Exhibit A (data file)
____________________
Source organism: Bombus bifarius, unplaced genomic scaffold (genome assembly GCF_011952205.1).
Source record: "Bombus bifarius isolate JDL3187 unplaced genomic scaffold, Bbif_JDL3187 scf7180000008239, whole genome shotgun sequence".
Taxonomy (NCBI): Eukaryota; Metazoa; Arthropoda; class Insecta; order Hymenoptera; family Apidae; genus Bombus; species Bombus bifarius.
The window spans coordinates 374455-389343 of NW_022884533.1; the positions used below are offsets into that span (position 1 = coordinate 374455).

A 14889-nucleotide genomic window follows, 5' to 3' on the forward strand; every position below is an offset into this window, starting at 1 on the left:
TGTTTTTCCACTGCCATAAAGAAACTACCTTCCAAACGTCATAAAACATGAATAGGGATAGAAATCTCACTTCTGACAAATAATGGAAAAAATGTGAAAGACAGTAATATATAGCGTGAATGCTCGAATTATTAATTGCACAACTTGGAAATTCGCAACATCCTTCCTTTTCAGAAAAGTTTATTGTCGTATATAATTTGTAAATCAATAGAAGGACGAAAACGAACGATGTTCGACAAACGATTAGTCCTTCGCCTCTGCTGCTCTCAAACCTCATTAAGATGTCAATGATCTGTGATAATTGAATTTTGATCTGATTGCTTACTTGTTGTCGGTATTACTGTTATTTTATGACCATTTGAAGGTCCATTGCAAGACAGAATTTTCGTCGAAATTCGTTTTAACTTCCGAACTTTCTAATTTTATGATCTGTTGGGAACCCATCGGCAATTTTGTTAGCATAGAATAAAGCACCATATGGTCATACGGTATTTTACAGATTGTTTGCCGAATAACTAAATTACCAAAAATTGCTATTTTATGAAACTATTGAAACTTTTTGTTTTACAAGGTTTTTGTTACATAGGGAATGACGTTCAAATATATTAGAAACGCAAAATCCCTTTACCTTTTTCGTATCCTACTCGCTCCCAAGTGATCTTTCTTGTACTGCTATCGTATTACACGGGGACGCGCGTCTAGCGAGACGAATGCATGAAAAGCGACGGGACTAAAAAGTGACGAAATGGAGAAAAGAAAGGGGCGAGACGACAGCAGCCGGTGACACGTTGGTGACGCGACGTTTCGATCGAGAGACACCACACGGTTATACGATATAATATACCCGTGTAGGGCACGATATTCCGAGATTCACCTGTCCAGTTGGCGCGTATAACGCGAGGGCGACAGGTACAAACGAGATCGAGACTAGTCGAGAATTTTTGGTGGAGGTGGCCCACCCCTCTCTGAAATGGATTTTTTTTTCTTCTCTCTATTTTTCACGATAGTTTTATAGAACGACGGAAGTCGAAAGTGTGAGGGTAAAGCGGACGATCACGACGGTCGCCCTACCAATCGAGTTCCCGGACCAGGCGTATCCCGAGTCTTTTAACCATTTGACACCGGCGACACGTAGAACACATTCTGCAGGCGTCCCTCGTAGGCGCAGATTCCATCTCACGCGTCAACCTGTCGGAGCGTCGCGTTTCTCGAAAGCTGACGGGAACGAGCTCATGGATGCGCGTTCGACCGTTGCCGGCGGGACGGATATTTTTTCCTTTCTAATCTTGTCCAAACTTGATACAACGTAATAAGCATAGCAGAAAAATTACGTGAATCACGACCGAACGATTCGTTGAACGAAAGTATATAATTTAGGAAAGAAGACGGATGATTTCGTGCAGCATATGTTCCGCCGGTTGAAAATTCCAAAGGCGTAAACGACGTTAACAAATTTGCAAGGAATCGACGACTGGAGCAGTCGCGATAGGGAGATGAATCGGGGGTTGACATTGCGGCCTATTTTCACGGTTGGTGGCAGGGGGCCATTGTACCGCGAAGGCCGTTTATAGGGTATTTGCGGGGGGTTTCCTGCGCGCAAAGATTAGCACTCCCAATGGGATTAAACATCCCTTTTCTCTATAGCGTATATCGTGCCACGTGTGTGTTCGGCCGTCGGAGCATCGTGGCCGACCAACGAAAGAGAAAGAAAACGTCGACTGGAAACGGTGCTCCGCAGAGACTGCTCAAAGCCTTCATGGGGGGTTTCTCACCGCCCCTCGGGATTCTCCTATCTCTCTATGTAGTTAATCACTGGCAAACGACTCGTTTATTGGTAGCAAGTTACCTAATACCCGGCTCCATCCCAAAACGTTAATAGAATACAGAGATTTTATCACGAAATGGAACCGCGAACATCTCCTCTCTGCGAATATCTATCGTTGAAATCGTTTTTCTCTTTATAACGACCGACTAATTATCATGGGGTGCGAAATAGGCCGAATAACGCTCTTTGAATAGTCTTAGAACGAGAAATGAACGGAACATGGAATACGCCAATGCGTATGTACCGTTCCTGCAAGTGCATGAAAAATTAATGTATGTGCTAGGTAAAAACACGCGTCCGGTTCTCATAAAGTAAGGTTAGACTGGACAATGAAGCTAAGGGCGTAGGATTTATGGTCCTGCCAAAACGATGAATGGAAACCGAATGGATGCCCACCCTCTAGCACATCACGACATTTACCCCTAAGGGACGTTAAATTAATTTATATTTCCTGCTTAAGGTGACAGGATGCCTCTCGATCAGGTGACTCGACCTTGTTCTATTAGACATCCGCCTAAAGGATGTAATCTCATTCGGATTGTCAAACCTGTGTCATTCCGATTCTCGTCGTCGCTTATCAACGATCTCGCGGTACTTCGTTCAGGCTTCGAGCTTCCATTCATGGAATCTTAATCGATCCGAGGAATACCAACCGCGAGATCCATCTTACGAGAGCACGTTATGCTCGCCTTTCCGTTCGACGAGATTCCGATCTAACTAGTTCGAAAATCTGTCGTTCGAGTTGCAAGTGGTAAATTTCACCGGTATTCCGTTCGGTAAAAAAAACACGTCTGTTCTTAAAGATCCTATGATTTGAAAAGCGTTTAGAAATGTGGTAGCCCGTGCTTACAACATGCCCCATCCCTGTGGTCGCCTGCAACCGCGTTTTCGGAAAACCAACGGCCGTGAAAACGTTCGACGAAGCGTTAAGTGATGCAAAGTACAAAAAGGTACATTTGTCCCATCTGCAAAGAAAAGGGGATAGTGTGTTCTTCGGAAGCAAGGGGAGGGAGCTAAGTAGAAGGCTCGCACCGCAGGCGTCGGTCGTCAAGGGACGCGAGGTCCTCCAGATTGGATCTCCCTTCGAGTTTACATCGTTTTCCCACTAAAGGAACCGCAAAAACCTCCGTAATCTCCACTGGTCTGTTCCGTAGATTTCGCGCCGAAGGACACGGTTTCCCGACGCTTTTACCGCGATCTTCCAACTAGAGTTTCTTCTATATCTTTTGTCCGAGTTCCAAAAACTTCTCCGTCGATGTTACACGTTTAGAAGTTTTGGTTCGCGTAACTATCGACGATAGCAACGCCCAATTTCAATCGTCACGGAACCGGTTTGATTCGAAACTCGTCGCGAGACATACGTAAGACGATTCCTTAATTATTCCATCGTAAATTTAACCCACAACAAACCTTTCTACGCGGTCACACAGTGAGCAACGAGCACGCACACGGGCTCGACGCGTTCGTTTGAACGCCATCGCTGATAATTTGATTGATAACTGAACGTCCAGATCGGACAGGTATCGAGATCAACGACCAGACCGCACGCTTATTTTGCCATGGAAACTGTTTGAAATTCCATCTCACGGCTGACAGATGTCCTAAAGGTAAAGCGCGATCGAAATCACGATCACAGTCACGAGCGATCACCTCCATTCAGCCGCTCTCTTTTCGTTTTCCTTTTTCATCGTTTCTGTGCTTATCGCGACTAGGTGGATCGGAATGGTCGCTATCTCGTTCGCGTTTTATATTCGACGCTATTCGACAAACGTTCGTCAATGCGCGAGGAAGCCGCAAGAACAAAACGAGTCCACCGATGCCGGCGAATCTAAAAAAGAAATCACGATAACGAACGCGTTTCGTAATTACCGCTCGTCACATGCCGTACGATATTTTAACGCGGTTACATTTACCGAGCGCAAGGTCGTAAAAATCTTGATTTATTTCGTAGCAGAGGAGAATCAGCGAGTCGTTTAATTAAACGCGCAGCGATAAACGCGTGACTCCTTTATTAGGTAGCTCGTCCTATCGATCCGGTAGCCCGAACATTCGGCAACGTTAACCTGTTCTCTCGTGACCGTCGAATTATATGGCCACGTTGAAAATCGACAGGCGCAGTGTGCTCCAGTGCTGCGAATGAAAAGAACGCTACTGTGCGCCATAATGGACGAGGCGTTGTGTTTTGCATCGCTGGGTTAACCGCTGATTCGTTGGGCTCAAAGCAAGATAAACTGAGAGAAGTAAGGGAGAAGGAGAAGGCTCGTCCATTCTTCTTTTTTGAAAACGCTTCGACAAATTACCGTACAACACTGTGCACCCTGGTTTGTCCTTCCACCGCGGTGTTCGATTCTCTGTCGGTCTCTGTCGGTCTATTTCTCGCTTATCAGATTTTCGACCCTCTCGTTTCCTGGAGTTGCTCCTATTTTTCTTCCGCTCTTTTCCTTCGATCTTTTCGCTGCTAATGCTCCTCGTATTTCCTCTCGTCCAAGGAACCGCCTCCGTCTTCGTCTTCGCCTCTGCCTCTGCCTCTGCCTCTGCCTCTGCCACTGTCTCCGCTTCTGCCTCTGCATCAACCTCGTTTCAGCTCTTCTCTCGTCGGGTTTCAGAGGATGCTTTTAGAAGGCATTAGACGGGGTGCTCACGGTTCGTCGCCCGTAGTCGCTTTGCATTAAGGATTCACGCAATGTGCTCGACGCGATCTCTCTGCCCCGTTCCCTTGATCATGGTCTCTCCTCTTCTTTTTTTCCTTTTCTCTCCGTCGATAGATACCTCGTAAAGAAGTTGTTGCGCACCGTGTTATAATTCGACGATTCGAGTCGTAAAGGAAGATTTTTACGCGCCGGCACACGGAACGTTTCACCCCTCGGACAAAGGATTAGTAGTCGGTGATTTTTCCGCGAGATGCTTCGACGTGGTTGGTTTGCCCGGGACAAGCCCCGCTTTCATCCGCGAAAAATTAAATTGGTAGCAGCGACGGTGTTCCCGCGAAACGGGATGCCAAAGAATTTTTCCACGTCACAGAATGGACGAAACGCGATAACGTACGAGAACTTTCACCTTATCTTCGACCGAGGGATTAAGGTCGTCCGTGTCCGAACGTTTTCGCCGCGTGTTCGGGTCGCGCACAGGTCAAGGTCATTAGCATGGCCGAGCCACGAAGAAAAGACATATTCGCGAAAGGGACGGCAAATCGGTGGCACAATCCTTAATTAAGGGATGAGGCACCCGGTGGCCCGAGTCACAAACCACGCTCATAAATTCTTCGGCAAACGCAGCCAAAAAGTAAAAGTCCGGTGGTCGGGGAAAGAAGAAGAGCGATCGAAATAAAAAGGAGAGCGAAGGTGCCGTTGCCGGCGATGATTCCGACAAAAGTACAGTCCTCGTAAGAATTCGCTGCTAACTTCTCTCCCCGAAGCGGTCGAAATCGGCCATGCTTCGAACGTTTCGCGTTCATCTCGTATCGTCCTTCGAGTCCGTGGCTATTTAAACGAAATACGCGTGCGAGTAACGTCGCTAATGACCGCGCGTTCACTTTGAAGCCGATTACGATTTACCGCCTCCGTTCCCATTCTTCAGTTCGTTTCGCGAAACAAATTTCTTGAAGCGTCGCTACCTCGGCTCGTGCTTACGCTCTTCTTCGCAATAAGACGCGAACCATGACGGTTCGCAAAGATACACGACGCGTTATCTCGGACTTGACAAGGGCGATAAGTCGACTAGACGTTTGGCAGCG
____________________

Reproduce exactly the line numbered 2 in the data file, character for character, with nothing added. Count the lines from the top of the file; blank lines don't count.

Source record: "Bombus bifarius isolate JDL3187 unplaced genomic scaffold, Bbif_JDL3187 scf7180000008239, whole genome shotgun sequence".